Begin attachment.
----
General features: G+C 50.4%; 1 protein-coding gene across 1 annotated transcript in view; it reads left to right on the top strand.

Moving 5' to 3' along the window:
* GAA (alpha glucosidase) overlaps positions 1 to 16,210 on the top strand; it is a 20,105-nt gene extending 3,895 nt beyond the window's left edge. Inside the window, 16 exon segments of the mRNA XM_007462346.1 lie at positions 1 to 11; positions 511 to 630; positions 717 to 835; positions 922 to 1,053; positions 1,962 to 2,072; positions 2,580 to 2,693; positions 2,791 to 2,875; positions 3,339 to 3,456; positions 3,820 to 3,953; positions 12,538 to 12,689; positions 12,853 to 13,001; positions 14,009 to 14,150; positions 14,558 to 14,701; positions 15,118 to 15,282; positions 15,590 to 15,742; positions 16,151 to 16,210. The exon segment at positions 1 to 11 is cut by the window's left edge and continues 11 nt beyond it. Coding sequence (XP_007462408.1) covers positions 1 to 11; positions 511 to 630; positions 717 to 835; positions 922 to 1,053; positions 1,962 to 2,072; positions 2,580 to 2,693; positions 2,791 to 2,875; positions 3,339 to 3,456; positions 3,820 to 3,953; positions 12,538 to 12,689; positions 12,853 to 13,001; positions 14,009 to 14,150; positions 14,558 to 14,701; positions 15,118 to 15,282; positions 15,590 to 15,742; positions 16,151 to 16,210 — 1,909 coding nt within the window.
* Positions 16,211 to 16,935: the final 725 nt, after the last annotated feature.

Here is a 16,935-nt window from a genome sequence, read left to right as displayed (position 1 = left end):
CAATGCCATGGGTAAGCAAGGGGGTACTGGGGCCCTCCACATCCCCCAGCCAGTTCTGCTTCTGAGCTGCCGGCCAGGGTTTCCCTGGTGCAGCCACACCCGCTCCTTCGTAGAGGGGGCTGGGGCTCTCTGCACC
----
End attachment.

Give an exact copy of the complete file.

General features: G+C 50.4%; 1 protein-coding gene across 1 annotated transcript in view; it reads left to right on the top strand.

Moving 5' to 3' along the window:
* GAA (alpha glucosidase) overlaps positions 1 to 16,210 on the top strand; it is a 20,105-nt gene extending 3,895 nt beyond the window's left edge. Inside the window, 16 exon segments of the mRNA XM_007462346.1 lie at positions 1 to 11; positions 511 to 630; positions 717 to 835; positions 922 to 1,053; positions 1,962 to 2,072; positions 2,580 to 2,693; positions 2,791 to 2,875; positions 3,339 to 3,456; positions 3,820 to 3,953; positions 12,538 to 12,689; positions 12,853 to 13,001; positions 14,009 to 14,150; positions 14,558 to 14,701; positions 15,118 to 15,282; positions 15,590 to 15,742; positions 16,151 to 16,210. The exon segment at positions 1 to 11 is cut by the window's left edge and continues 11 nt beyond it. Coding sequence (XP_007462408.1) covers positions 1 to 11; positions 511 to 630; positions 717 to 835; positions 922 to 1,053; positions 1,962 to 2,072; positions 2,580 to 2,693; positions 2,791 to 2,875; positions 3,339 to 3,456; positions 3,820 to 3,953; positions 12,538 to 12,689; positions 12,853 to 13,001; positions 14,009 to 14,150; positions 14,558 to 14,701; positions 15,118 to 15,282; positions 15,590 to 15,742; positions 16,151 to 16,210 — 1,909 coding nt within the window.
* Positions 16,211 to 16,935: the final 725 nt, after the last annotated feature.

Here is a 16,935-nt window from a genome sequence, read left to right as displayed (position 1 = left end):
CAATGCCATGGGTAAGCAAGGGGGTACTGGGGCCCTCCACATCCCCCAGCCAGTTCTGCTTCTGAGCTGCCGGCCAGGGTTTCCCTGGTGCAGCCACACCCGCTCCTTCGTAGAGGGGGCTGGGGCTCTCTGCACC